Songs From the Labyrinth

Studio Album by released in 2006
Songs From the Labyrinth's tracklist:
Walsingham
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Can She Excuse My Wrongs?
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"Ryght Honorable: As I Have Bin Most Bounde Unto Your Honor..."
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Flow My Tears (Lachrimae)
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Have You Seen the Bright Lily Grow
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"...Then in Time Passing on Mr. Johnson Died..."
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The Most High and Mighty Christianus the Fourth, King of Denmark, His Galliard
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The Lowest Trees Have Tops
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"...And Accordinge as I Desired Ther Cam a Letter..."
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Fine Knacks for Ladies
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"...From Thence I Went to the Landgrave of Hessen..."
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Fantasy
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Come, Heavy Sleep
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Forlorn Hope Fancy
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"...And From Thence I Had Great Desire to See Italy..."
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Come Again
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Wilt Tou Unkind Thus Reave Me
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"...After My Departure I Caled to Mynde Our Conference..."
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Weep You No More, Sad Fountains
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My Lord Willoughby's Welcome Home
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Clear or Cloudy
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"...Men Say That the Kinge of Spain Is Making Gret Preparation..."
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In Darkness Let Me Dwell
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Songs From the Labyrinth review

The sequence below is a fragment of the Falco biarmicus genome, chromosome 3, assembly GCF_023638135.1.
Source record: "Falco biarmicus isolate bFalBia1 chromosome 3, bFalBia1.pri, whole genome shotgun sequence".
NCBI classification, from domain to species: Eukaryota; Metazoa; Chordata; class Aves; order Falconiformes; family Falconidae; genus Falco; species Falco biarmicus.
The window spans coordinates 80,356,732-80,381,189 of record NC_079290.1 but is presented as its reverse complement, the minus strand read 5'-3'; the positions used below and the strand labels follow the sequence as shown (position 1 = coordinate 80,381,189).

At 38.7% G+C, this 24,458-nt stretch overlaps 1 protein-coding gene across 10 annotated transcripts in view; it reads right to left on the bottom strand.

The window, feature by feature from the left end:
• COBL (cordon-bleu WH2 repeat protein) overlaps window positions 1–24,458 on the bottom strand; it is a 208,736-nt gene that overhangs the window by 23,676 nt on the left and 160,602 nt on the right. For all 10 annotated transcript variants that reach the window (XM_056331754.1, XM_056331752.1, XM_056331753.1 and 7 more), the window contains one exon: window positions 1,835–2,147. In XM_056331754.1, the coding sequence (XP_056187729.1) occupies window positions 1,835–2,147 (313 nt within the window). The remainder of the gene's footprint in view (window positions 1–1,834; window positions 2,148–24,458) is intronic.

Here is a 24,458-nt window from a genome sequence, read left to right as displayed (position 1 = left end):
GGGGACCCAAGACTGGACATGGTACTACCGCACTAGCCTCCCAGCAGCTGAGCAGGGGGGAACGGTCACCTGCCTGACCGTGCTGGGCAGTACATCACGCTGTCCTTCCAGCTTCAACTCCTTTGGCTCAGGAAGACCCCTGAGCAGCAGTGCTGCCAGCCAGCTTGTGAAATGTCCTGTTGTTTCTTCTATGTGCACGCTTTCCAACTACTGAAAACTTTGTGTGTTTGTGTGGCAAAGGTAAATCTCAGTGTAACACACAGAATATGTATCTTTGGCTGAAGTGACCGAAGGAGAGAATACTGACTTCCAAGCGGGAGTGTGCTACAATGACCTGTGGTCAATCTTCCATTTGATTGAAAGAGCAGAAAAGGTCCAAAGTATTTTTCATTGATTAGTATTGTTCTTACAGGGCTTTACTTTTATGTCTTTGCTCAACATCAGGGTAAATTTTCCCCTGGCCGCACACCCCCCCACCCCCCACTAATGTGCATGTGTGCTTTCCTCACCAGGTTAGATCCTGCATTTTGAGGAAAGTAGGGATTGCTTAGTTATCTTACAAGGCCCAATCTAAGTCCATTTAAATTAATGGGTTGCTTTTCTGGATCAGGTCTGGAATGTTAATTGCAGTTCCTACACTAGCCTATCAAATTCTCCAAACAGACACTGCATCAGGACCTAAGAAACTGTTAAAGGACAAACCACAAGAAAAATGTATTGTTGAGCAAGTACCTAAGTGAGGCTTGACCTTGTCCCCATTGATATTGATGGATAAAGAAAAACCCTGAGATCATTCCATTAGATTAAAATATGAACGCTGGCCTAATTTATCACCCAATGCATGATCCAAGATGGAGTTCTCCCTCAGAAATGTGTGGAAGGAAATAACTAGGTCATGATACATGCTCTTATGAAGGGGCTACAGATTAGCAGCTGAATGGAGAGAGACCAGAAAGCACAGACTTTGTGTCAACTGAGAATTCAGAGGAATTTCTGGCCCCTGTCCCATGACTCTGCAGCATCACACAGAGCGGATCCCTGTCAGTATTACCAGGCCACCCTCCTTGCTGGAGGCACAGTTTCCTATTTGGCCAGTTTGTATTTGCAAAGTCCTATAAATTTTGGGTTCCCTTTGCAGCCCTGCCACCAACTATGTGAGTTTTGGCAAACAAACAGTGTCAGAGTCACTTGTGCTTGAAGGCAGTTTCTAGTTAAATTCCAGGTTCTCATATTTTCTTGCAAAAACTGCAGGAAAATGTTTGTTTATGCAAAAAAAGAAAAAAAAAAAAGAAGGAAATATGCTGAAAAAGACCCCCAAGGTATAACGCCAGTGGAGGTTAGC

16th Century Music in Modern Sound

The new creation of Sting, Songs From The Labyrinth, is really outstanding. It is an album recorded only with the lute – a sixteenth century music instrument with lots of strings – and Sting’s amazing voice. Everything started back in the 80’s when the singer got acquainted with the music of John Dowland, the lutenist at the times of Queen Elizabeth I. The musician was fascinated by this charming music of the 16th century, which was ‘gently haunting’ him since. When about two years ago his long-term guitarist Dominic Miller presented him with a lute that he made for the singer, Sting decided to fulfill his desire to learn to play this fascinating instrument. The tracks of the album represent the songs of the 16th century as they were supposed to sound at those times. However, Sting admits that his vocals are not those of the especially trained early music stylists, but, nevertheless, he tried to put some fresh sound in these wonderful compositions. In between the songs we can hear Sting reading John Dowland’s letters to the Queen, an inventive addition to make the imagery more vivid.

Heartbreaking Sadness and Cheerful Beauty

The celebrated British singer and songwriter confesses that this piece of work was not supposed to be released as an album. Together with Serbian lutenist Edin Karamazov, who accompanied him on lute, they decided to make it an album only when they added the extracts of the letters. John Dowland’s lyrics were often referred to as sad and moving, while his music was often really elated. Such songs as In Darkness Let Me Dwell and Flow My Tears amaze by their heartbreaking sadness, while Come Again and The Lowest Trees Have Tops are wonderfully cheerful and beautifully melodic. The album opens with a short piece As I Went to Willingham, which was an anonymous popular ballad of the era. Two of the most beautiful and powerful songs of the album are, perhaps, two fantasias (or fancies) including the exquisite Fantasy and the complex Forlorn Hope Fancy, that disclose Dowland’s songwriting talent. Fine Knacks For Ladies and Can She Excuse My Wrongs? are the two really amazing four-part harmonies, in which Sting performs all the parts, providing additional richness and warmth of the sound.

Devotion to Everything Interesting and Unusual

It is worth to note that Dowland’s music was considered by his contemporary to be something of the kind of our pop music. It could be heard on the streets, as a casual entertainment in private homes, at court. And that is how Sting himself assesses these wonderful compositions: as the pop-music of the 16th century. The musician’s admirers will be delighted to hear how rich, pure and prominent his voice sounds on the album. Recovering the atmosphere of the Elizabethan period, Sting creates the new and diverse sound, once again demonstrating the new side of his talent. While it would be natural for some other musician to commence a tour or to release some life album, Sting ventures to the original field of music, creating a superb product. The album is released by Deutsche Grammaphon, the world’s most well-known label of classical music. This fact contributes to the exception of the record, proving Sting’s devotion to everything interesting and unusual. The record, as unique as it is magnificent, is sure to highlight the collection of any music admirer.